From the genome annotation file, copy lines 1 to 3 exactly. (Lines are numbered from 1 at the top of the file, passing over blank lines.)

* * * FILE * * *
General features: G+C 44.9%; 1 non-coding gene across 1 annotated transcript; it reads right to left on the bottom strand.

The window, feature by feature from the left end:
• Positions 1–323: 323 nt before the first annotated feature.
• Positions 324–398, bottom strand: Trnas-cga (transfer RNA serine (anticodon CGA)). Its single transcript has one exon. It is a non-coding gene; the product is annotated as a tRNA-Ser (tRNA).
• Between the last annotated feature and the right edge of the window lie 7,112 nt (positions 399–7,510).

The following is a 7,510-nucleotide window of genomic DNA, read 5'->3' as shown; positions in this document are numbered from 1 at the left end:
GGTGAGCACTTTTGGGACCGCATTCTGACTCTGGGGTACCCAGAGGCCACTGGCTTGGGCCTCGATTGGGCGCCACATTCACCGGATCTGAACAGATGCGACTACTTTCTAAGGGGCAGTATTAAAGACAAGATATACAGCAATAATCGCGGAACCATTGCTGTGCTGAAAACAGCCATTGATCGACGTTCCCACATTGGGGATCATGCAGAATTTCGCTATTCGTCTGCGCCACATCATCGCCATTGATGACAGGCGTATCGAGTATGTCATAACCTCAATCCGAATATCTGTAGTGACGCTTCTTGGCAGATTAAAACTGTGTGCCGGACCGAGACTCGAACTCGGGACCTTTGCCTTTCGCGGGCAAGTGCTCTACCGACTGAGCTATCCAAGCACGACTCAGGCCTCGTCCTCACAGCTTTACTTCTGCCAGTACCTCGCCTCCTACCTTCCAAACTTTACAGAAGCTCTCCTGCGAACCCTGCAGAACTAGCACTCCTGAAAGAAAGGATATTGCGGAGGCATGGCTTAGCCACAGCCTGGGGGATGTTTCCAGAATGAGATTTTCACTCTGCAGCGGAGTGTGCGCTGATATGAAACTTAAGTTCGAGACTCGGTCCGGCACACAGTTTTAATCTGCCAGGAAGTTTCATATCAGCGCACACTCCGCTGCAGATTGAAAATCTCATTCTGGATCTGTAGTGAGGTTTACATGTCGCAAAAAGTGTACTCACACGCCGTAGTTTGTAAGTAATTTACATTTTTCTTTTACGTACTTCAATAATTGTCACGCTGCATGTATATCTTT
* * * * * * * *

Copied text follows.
General features: G+C 44.9%; 1 non-coding gene across 1 annotated transcript; it reads right to left on the bottom strand.

The window, feature by feature from the left end:
• Positions 1–323: 323 nt before the first annotated feature.